The Poles have reborn; they created a new free and democratic society that is able to forgive and understand. The building in the center of Warsaw is an example of this. Of course, we can talk about various appeals to demolish / dismantle Stalin’s “gift”, but the fact remains — the building is intact and renovated. The rest is a matter of positioning. Even if the country and the nation have not yet reached full reconciliation, nothing stops to simply believe in yourself, your strength and to really leave this whole experience behind and the building — for the edification of the ancestors, so that they remember the past and appreciate the current freedom.
Leaving Poland, I would like to say a few words about the successor of the USSR — Russia. Being born in Moscow, I’ve only been once in one of the “Seven Sisters”. If anyone thinks that the Stalin’s high-rises in Moscow did organically fit into the city, in contrast to Warsaw, in that case, I shall disappoint you — they didn’t. Local residents didn’t like these hulks that disrupted the city and looked as ridiculous as in Warsaw. Not only did Stalin cripple the lives of the neighboring countries, but also of his “native” (Stalin’s birthplace is Georgia) country — USSR. But, of course, it is not discussed in today’s Russia, as in any deeply traumatized and unfree society.
So, back to the topic, in high school, we had an excursion to the Earth Science Museum at the Moscow State University (MSU). I perfectly remember how we stood at the doors of the first floor until we were passed by the guards; I remember the dreary Soviet silence in the Museum, where one has to behave “quietly”.
This Museum at the MSU is, in fact, the only opportunity to get into one of the Stalin’s high-rises in Moscow. Actually, this Museum is open for students of the MSU and organized groups. It is not possible to just drop by and wander around it after paying your ticket in contrast to the Museum of Technology at the Polish Palace of Culture and Science. The loss is, of course, not great — a quite boring museum, according to my memories, an excellent representative of the Soviet time, however, in sum, it turns out that in my hometown I am unable to visit any of the “Stalin’s high-rises” — “majestic” buildings built by the “socialist people for the people”, unless, of course, we believe the Soviet propaganda.
I do not take into account all kinds of excursions, acquaintances, trying to pass by the concierges at the entrance and so on — this is not democratic and easy, as such large buildings and symbols of Moscow require.
All of the Seven Sisters in Moscow have a clear purpose: a university, two hotels, three residential buildings and the Ministry of Foreign Affairs. The collapse of the Soviet Union turned the residential buildings into “luxury real estate”, hotels became “luxury hotels”, the university also turned into some kind of “elite university” and the MFA remained the MFA. Would you like to wander into one of these buildings as I did and take a look at the interiors and the views of the city? I wish you luck. These buildings are an impregnable fortress for the powerful, the way they were designed under Stalin.
As expected in an unfree and undemocratic country, all the high-rises are heavily guarded: security, cameras and other attributes of the Moscow’s routine that the Muscovites don’t even notice. The readiness to repel an invisible attack of a fictional enemy and protect the occupied land — this is what “Stalin’s high-rises” symbolize exactly. No democracy, no openness, no reconciliation. If you need freedom — feel free to go to Poland or Latvia.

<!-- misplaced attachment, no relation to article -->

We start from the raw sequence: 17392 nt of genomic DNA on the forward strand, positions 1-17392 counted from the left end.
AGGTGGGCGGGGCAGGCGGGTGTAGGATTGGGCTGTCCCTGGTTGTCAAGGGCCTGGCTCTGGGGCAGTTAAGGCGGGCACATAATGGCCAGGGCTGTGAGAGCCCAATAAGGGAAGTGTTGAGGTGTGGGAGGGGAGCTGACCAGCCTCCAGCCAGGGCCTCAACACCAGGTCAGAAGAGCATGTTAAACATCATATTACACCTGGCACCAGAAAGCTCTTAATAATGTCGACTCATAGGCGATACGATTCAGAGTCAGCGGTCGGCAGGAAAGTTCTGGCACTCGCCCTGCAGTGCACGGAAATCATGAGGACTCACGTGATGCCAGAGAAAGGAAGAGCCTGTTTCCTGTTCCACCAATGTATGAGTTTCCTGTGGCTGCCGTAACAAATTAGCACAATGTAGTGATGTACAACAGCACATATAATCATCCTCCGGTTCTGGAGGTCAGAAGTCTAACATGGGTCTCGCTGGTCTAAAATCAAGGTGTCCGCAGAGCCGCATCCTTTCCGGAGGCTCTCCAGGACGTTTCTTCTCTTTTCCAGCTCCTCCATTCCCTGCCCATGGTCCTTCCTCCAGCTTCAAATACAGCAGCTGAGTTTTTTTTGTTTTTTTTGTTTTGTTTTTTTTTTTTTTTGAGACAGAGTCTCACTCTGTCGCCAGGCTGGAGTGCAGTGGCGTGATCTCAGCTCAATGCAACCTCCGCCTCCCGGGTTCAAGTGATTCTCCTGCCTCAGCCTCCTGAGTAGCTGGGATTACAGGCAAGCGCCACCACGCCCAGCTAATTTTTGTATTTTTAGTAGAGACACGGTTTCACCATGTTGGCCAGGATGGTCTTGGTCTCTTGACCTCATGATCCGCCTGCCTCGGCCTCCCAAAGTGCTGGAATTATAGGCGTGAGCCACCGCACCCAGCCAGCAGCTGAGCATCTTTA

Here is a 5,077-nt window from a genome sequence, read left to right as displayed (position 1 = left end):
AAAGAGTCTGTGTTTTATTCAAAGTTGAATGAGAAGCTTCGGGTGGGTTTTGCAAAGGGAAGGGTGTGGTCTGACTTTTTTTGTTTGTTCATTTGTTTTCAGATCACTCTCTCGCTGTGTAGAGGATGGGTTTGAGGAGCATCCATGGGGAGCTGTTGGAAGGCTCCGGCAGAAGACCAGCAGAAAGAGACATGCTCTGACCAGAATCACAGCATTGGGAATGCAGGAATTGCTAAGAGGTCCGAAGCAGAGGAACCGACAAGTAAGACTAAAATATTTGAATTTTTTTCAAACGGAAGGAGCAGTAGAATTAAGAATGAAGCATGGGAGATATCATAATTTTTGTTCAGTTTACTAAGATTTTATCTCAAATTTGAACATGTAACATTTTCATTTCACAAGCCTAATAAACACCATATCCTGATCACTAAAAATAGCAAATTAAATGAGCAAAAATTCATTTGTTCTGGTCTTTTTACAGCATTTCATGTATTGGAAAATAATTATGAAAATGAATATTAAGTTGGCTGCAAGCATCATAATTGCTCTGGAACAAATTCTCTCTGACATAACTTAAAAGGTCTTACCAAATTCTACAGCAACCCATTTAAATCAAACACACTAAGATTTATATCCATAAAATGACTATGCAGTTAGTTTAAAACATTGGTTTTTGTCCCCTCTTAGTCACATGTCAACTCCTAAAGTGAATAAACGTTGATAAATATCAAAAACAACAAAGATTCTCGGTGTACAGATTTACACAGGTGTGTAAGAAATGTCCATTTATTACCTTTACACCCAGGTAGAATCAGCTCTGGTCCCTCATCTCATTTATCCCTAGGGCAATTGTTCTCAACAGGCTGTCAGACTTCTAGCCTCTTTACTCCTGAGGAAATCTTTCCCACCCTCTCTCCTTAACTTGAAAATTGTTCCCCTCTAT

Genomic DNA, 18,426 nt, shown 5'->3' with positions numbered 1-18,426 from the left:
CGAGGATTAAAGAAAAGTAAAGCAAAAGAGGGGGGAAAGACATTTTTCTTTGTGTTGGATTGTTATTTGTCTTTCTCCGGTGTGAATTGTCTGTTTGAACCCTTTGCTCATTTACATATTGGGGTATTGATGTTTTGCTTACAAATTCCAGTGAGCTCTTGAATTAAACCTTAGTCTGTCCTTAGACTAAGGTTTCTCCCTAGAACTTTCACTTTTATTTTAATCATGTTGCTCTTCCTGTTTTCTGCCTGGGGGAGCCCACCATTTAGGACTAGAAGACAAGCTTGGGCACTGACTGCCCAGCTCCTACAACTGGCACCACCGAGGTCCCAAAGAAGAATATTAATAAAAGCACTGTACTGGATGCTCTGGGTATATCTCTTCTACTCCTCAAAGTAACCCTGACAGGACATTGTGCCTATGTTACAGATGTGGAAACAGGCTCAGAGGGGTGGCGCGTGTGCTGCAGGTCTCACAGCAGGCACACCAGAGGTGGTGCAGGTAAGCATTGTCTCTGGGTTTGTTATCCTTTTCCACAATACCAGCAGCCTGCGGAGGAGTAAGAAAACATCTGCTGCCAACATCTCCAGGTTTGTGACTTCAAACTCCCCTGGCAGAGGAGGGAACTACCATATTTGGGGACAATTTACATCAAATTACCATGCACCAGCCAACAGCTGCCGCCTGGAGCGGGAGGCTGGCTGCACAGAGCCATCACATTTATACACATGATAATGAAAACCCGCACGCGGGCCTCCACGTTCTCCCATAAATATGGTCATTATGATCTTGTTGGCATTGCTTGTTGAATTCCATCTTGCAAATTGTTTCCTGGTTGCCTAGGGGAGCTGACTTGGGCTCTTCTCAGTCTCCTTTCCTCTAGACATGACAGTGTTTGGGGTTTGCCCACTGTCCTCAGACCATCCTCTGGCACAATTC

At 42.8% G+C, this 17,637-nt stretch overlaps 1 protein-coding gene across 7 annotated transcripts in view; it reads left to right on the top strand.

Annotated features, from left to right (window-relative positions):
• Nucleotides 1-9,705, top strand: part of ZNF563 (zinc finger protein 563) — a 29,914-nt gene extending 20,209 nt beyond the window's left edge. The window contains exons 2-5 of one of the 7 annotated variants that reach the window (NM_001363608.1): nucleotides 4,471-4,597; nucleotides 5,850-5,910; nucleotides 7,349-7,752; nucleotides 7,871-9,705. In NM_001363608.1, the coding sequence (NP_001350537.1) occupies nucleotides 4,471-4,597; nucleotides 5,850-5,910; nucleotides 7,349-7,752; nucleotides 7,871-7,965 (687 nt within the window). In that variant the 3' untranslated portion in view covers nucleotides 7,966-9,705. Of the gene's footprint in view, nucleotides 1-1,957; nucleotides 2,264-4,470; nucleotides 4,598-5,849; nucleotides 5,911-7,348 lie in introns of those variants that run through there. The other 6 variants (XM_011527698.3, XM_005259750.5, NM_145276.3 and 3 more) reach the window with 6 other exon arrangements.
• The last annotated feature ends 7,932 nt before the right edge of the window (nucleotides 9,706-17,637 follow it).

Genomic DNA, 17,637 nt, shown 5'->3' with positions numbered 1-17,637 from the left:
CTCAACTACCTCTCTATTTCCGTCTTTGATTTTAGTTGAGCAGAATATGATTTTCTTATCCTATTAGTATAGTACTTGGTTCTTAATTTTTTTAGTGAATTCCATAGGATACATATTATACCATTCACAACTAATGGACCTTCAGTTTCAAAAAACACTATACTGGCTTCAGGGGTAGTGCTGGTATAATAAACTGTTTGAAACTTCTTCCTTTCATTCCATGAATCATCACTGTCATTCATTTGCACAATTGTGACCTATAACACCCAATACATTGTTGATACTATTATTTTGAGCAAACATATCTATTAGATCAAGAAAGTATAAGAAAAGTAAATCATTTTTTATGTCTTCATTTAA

Oh, I forgot to mention — Riga also has a small “Stalin’s high-rise” and also with the panorama of the city. Leave Moscow to the barbarians, who are ready to defend their land by any means necessary, but, as expected from the barbarians, cannot even adequately take care of their possessions — a large variety of different windows depending on the taste of the owner of the premises, conditioners on the façade as well as basic incompetence of the building management companies that are unable to restore the monuments.
I’m not even going to talk about the interiors: dark, bombastic, uncomfortably empty and cluttered with tasteless furniture, standees, and concierge’s flowers.
And if in a free society the past is accepted, analyzed and the nation tries to move one, in an unfree society, on the contrary — nothing is done in that direction. Moscow is being built by pompous buildings, which are very far from the concept of harmonious and modern architecture and are as tasteless and ugly as were the “Stalin’s high-rises” in the previous century. Without an understanding of the past, the history will be repeated. This is evident in Moscow’s architecture, which reflects the current Russian society.
As we can see, there are two ways in the post-Soviet space. The first — an open democratic path, a path of reconciliation, economic feasibility and a kind of “inclusion” of this complex imperial heritage in the city’s architectural environment through a variety of methods. This way improves the society, makes it culturally healthier, opens its heritage to anyone who wants to comprehend and just physically experience it, and also saves the buildings — the tangible heritage.
The second way is the succession of the brutal methods of the past, the closure of the achievements of the nation for the nation itself, the utter lack of democracy, mismanagement, a reluctance to raise difficult issues in the society and maintaining the status quo, with the subsequent destruction and loss of the tangible heritage — in the truest sense of the word, and also the reproduction and repetition of history — that history, which we do not want to repeat.
Thank you Poland, for the fact that it is possible to visit the “Stalin’s high-rise” anytime when it is open. Apparently, to explore the Soviet heritage, including architectural, without stress and humiliation (and this is what an individual feels when dealing with the arrogant Russian guards), one should leave the capital of the USSR / Russia — Moscow. Well, so be it?